Substance use during pregnancy is a growing issue that demands cross-system solutions. The Colorado Lab, Illuminate Colorado, and the Kempe Center are collaboratively leading a four-year pilot to develop a data-informed strategic framework for coordinated Plan of Safe Care service delivery and tracking across Colorado.
The Colorado Child Abuse Prevention Trust Fund provides leadership, collaborative support, and advising and makes recommendations regarding child maltreatment prevention planning, implementation, alignment, and investments across Colorado, with a statutorily-defined focus on primary and secondary prevention. The Colorado Lab is developing a multi-year Prevention Investment Strategy Plan that promotes better data-informed decision-making and smart state investments in child maltreatment prevention.
Support for the Timothy Montoya Task Force to Prevent Children from Running Away from Out-of-Home Placement
The Timothy Montoya Task Force to Prevent Children from Running Away from Out-of-Home (OOH) Placement was created to analyze the root causes of why children run away from OOH placement. The Colorado Lab will conduct focus groups with children in out-of-home placement and young adults under 22 who have aged out of the child protection system to assist the task force in fulfilling its duties.
SB 21-194 (Maternal Health) includes a provision authorizing a study on the use of research evidence (URE) in policies related to the perinatal period in Colorado. The Colorado Lab has partnered with CDPHE to conduct this study and develop data-informed guidance for improving URE in policy creation and uptake, with the goal of reducing perinatal health disparities.
SB21-118 created an Alternative Response pilot program for Adult Protective Services. The Colorado Lab is partnering with CDHS and up to 15 urban and rural counties to develop and evaluate an alternative to a full investigative approach that will allow county departments of human services to respond to lower-risk reports of mistreatment or self-neglect of an at-risk adult.
Colorado ranks among the lowest in the nation in terms of the percentage of the population receiving benefits from the Supplemental Nutrition Assistance Program (SNAP) with about 60% of eligible residents participating. This study examines the impact of SNAP enrollment on healthcare costs–particularly emergency room visits and hospitalizations–among Colorado residents enrolled in Medicaid. If the study identifies substantial cost savings, it will provide a fiscal reason for increasing enrollment in SNAP among those who are eligible.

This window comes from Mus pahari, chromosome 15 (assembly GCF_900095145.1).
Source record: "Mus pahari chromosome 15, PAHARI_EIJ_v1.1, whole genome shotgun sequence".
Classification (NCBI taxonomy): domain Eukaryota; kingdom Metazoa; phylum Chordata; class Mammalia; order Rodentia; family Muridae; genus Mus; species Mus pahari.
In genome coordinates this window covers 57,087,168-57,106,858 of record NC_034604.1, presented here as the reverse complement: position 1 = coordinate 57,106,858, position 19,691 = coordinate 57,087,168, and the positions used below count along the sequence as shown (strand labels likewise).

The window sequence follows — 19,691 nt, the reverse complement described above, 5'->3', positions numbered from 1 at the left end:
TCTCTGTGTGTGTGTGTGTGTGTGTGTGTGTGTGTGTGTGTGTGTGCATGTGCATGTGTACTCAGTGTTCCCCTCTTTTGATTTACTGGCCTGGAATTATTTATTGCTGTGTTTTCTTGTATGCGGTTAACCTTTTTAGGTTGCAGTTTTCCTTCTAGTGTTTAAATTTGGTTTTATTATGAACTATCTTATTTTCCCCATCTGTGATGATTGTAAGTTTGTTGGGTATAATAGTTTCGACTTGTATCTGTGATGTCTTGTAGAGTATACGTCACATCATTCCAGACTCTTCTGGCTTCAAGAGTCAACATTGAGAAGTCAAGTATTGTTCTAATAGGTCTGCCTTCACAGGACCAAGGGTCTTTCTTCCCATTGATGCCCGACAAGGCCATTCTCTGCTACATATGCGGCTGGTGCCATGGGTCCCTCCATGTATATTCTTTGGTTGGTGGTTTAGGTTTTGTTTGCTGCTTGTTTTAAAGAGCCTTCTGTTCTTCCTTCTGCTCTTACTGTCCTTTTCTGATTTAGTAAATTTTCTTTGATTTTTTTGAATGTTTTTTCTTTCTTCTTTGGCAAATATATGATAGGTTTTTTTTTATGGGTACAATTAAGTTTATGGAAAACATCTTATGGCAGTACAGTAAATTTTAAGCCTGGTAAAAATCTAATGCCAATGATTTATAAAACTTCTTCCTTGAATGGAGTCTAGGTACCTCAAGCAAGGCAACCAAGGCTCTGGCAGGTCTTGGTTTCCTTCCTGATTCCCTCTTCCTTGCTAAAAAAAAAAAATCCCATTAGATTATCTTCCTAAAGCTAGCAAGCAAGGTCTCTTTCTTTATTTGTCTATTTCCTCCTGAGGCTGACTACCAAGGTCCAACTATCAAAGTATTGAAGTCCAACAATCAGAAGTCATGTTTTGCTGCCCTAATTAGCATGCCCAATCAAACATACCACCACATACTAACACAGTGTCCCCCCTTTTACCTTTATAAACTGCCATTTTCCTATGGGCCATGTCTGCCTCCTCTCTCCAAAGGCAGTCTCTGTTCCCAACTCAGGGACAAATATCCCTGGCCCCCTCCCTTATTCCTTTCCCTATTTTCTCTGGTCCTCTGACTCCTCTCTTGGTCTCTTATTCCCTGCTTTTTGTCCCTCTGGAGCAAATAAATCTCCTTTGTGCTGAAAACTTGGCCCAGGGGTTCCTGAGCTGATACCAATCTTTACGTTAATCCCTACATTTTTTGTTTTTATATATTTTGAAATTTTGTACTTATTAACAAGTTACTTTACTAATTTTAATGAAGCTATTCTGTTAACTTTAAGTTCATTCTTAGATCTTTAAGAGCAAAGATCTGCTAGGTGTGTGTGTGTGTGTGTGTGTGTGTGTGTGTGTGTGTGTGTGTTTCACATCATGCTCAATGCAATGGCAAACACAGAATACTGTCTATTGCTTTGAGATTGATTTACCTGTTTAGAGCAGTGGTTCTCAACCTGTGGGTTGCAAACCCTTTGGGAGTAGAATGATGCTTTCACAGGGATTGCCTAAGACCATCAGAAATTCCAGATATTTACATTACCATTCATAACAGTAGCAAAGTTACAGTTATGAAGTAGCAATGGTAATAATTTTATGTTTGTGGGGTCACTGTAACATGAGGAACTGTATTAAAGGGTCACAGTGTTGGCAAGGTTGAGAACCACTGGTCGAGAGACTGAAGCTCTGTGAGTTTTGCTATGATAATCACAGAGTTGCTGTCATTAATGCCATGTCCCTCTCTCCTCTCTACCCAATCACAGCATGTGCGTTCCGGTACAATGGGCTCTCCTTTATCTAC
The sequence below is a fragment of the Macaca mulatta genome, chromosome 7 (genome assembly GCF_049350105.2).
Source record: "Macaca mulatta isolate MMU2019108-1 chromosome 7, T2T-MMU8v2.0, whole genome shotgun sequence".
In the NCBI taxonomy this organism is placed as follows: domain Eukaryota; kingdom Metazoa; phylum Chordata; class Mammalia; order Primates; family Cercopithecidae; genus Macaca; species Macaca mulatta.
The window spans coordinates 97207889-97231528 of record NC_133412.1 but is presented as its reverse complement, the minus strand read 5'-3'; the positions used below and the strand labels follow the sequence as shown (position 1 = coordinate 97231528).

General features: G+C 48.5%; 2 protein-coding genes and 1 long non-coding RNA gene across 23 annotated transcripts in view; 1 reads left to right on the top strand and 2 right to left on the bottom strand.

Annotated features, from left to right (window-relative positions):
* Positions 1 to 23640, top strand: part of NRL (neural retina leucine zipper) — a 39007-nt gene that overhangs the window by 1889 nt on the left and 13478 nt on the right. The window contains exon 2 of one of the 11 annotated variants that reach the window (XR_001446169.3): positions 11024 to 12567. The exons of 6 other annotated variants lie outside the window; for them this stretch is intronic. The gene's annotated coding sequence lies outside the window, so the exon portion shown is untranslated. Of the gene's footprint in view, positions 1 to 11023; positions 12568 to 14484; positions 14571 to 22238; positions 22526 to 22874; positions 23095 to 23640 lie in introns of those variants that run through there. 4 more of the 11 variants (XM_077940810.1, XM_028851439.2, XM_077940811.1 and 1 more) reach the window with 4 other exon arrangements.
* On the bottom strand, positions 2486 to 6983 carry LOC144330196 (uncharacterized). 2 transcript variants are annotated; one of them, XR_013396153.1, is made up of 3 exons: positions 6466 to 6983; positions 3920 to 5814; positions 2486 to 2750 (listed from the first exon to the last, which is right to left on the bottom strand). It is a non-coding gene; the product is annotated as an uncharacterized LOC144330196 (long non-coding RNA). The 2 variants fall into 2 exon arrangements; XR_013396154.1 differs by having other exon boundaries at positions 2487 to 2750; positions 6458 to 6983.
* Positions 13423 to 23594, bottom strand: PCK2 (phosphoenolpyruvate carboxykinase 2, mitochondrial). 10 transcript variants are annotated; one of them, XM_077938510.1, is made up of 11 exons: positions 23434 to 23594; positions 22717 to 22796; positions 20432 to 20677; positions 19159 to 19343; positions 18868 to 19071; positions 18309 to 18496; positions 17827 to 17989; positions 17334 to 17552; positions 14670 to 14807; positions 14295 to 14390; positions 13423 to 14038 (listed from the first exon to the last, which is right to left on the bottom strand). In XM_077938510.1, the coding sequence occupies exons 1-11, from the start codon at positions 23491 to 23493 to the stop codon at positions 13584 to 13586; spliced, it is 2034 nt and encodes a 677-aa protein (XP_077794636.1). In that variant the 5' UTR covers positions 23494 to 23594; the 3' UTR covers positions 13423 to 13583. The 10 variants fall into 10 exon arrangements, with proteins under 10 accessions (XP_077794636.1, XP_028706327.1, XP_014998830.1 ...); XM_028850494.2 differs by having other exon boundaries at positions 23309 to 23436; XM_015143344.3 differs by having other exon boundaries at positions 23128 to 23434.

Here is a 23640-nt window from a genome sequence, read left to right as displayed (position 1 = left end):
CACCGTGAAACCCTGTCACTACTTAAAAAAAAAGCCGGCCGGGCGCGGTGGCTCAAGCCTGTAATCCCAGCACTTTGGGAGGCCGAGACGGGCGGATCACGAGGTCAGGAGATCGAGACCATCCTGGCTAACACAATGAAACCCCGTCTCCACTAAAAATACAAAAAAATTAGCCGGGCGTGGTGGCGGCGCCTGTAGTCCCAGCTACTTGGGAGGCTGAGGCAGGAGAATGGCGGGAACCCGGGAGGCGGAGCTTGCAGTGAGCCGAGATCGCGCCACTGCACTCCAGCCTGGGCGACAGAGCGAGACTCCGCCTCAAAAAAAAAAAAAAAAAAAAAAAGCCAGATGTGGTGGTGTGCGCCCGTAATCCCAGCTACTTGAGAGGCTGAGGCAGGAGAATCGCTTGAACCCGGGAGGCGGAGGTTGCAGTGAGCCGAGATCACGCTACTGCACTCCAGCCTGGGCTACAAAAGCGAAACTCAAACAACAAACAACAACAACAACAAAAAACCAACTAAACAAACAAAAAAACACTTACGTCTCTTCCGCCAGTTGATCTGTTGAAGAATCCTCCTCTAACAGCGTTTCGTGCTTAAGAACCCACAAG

Colorado is taking a data-informed approach to understanding the needs of non-professional caregivers who take care of loved ones with chronic or acute health conditions or developmental disabilities. This project examines the impact of the TCARE process on caregiver well-being and use of preventive health care, while also looking qualitatively at whether TCARE is a viable care option in Colorado.
Families affected by substance use during a pregnancy are at risk for infant and maternal mortality, significant health consequences, and threats to well-being of the family as a whole. This data linkage study improves our ability to monitor current trends by establishing a comprehensive set of definitions for prenatal substance use for affected mothers and infants in Colorado.
Almost 13% of the population in Mesa County, Colorado lack access to or have limited or uncertain availability of nutritionally adequate foods. This project developed a training video to enhance the ability of medical professionals and educators to identify and discuss food insecurity with their clients and families. The efficacy of the video at increasing access to food assistance programs among the food insecure will be tested as part of a future project.
The stress of navigating unaffordable housing contributes to poor mental health, but there is more to understand about the intersection of housing and mental health. Using Colorado statewide data at the census tract level, this study uses geospatial analytical techniques to investigate geographic relationships and identify priority area census tracts where these two critical issues coincide.
A large number of Coloradans find themselves in need of services from multiple public systems, and government leaders struggle to understand the best way to coordinate a shared response for these multisystem utilizers. This project starts the work of building common metrics of public system utilization across state agencies so that state government leadership and their teams can make more informed decisions about how to meet the needs of multisystem utilizers.